Room: AAPM ePoster Library
Purpose: To develop a VMAT based treatment technique to deliver radiotherapy to the entire spinal column.
Methods: At our institution when radiotherapy to the entire spinal column is indicated, extended source surface distance (SSD) parallel opposed pair field geometry has been used. The extended SSD geometry has a field length limitation and is not appropriate for tall patients. To create a dose distribution sufficiently long to encompass the entire spinal column, two full arc VMAT beams were associated with an isocentre superiorly. Similarly, two full arc VMAT beams were associated with an inferior isocentre. Multiple optimization regions of interest were created in the arc intersection region to control the junction dose to a clinically acceptable level. Validation of the junction dose was performed using the ArcCheck phantom. To prevent irradiation of device electronics, the inferior aspect of the two inferior arcs was modified after optimization and calculation. The composite dose distribution of the two isocentre, four full VMAT beam plan was measured using ArcCheck. Other delivery QA methods were explored.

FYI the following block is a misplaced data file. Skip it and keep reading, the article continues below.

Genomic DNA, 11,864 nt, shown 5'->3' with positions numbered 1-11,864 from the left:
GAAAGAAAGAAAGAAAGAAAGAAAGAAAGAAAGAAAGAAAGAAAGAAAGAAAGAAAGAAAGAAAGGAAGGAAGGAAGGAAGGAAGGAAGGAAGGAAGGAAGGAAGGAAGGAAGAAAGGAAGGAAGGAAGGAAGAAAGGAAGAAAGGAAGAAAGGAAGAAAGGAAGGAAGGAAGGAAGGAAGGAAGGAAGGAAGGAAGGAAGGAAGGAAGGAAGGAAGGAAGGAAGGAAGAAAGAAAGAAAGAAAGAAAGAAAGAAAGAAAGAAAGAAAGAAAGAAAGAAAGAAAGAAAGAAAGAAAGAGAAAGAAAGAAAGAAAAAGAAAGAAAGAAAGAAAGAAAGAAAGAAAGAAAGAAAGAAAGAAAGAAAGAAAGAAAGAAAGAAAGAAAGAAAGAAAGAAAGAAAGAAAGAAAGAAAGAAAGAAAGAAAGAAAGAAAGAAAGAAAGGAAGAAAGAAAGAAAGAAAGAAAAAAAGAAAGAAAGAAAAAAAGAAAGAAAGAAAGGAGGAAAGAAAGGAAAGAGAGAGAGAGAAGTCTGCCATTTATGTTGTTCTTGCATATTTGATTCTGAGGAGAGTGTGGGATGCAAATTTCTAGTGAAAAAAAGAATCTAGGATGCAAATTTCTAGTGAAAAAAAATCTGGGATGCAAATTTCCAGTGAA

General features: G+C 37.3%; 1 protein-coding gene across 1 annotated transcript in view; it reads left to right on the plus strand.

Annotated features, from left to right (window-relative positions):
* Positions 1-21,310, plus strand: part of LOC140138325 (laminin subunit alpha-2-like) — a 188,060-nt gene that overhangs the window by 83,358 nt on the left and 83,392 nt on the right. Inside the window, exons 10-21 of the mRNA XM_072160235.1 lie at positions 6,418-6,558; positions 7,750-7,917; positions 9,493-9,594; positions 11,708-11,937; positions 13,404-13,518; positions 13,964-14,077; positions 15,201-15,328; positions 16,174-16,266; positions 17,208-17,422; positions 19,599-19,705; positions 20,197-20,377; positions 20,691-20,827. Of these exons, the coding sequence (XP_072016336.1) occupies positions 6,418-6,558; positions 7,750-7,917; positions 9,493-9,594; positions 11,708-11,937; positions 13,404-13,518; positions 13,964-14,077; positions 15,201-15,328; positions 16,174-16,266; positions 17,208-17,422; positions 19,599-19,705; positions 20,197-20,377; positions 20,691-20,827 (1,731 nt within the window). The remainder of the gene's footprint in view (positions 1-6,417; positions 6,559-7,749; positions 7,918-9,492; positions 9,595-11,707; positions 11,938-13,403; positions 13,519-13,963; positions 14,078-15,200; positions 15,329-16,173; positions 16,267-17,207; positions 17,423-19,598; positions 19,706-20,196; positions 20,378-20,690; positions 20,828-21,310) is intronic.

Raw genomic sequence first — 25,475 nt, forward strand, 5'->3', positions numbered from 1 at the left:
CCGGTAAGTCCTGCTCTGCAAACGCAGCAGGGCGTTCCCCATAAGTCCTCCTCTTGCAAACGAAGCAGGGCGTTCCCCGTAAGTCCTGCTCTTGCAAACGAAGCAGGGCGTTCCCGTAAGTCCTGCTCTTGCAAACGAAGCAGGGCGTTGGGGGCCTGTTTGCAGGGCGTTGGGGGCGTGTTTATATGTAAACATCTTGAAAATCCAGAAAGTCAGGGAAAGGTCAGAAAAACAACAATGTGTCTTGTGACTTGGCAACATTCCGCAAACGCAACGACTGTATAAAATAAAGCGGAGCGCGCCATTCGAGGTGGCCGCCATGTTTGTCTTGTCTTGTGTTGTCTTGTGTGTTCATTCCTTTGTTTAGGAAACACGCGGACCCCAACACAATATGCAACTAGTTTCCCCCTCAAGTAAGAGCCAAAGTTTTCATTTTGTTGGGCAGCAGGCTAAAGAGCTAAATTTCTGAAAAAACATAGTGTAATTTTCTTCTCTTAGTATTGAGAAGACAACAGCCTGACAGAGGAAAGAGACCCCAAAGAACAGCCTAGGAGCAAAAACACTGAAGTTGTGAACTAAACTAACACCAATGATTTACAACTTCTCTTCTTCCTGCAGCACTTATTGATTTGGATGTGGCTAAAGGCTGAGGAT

Results: The measured and planned composite distributions were compared using SNC Patient software. Gamma evaluation according to in-house patient specific delivery quality assurance (PSQA) evaluation criteria (2% dose difference, 2 mm distance to agreement, 5% threshold, global normalization) resulted in a pass rate of 99.1% (1177/1188 diodes). A pass rate of 95% using these criteria is required to accept a VMAT plan at our institution.
Conclusion: This work demonstrates a method to deliver radiotherapy to extensive disease spanning the spinal column. The approach uses two isocentres and two full VMAT arcs associated with each isocentre. A PSQA approach has been developed and tested to ensure an acceptable dose distribution in the junction region. Dosimetric results show promise for future clinical implementation for patients benefiting from radiotherapy to entire spine.